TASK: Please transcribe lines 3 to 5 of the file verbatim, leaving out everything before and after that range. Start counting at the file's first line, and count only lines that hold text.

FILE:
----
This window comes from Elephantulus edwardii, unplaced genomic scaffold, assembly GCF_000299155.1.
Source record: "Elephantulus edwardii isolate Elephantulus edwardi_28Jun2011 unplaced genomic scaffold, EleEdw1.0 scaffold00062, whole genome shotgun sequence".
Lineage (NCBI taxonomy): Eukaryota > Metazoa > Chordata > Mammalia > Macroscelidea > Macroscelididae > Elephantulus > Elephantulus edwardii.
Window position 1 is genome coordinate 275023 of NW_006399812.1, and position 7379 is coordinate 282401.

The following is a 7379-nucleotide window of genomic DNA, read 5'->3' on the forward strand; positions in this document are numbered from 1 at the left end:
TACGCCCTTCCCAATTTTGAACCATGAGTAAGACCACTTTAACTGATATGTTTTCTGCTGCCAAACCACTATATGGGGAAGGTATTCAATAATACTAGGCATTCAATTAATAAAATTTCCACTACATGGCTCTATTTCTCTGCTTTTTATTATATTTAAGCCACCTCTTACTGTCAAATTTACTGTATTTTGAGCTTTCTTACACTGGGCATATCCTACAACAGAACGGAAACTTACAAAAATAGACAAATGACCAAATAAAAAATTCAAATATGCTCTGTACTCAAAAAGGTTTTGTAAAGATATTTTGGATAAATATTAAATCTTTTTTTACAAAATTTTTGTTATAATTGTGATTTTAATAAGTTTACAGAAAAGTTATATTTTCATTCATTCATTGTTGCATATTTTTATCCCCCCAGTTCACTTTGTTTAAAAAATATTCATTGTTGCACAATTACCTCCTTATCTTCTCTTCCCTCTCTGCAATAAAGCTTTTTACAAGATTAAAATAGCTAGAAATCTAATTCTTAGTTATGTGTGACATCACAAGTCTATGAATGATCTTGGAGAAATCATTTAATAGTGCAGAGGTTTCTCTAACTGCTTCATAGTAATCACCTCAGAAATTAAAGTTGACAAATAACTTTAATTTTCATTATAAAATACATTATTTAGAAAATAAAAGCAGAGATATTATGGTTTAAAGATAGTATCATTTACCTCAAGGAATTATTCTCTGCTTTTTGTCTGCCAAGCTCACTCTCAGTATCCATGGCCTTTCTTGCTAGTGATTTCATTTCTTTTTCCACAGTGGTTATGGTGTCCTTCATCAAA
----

Lineage (NCBI taxonomy): Eukaryota > Metazoa > Chordata > Mammalia > Macroscelidea > Macroscelididae > Elephantulus > Elephantulus edwardii.
Window position 1 is genome coordinate 275023 of NW_006399812.1, and position 7379 is coordinate 282401.

The following is a 7379-nucleotide window of genomic DNA, read 5'->3' on the forward strand; positions in this document are numbered from 1 at the left end: